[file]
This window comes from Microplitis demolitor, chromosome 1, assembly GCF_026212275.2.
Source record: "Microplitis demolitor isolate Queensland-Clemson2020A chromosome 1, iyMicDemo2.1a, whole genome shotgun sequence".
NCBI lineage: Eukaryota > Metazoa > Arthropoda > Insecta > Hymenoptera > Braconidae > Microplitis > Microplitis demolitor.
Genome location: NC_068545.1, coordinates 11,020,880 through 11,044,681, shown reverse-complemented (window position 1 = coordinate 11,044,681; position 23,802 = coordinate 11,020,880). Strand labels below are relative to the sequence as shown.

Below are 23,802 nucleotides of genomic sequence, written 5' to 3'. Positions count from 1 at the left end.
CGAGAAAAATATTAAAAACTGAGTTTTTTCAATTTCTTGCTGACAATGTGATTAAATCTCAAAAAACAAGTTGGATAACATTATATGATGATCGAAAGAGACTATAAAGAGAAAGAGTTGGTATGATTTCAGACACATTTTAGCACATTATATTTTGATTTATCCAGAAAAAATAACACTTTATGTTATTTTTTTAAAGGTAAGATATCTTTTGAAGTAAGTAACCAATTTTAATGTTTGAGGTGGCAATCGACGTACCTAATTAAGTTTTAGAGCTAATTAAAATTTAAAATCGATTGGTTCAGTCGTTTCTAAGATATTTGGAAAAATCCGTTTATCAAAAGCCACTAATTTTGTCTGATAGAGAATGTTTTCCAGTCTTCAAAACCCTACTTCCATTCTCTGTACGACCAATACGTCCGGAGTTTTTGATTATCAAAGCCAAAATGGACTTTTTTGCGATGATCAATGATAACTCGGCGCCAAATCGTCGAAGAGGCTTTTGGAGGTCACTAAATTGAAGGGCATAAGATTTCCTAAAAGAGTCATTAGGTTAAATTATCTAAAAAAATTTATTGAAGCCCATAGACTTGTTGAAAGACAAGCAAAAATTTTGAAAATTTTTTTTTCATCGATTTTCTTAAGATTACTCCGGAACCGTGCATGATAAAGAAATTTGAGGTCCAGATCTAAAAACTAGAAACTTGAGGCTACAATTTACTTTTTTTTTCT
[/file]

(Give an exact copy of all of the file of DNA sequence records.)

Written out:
This window comes from Microplitis demolitor, chromosome 1, assembly GCF_026212275.2.
Source record: "Microplitis demolitor isolate Queensland-Clemson2020A chromosome 1, iyMicDemo2.1a, whole genome shotgun sequence".
NCBI lineage: Eukaryota > Metazoa > Arthropoda > Insecta > Hymenoptera > Braconidae > Microplitis > Microplitis demolitor.
Genome location: NC_068545.1, coordinates 11,020,880 through 11,044,681, shown reverse-complemented (window position 1 = coordinate 11,044,681; position 23,802 = coordinate 11,020,880). Strand labels below are relative to the sequence as shown.

Below are 23,802 nucleotides of genomic sequence, written 5' to 3'. Positions count from 1 at the left end.
CGAGAAAAATATTAAAAACTGAGTTTTTTCAATTTCTTGCTGACAATGTGATTAAATCTCAAAAAACAAGTTGGATAACATTATATGATGATCGAAAGAGACTATAAAGAGAAAGAGTTGGTATGATTTCAGACACATTTTAGCACATTATATTTTGATTTATCCAGAAAAAATAACACTTTATGTTATTTTTTTAAAGGTAAGATATCTTTTGAAGTAAGTAACCAATTTTAATGTTTGAGGTGGCAATCGACGTACCTAATTAAGTTTTAGAGCTAATTAAAATTTAAAATCGATTGGTTCAGTCGTTTCTAAGATATTTGGAAAAATCCGTTTATCAAAAGCCACTAATTTTGTCTGATAGAGAATGTTTTCCAGTCTTCAAAACCCTACTTCCATTCTCTGTACGACCAATACGTCCGGAGTTTTTGATTATCAAAGCCAAAATGGACTTTTTTGCGATGATCAATGATAACTCGGCGCCAAATCGTCGAAGAGGCTTTTGGAGGTCACTAAATTGAAGGGCATAAGATTTCCTAAAAGAGTCATTAGGTTAAATTATCTAAAAAAATTTATTGAAGCCCATAGACTTGTTGAAAGACAAGCAAAAATTTTGAAAATTTTTTTTTCATCGATTTTCTTAAGATTACTCCGGAACCGTGCATGATAAAGAAATTTGAGGTCCAGATCTAAAAACTAGAAACTTGAGGCTACAATTTACTTTTTTTTTCT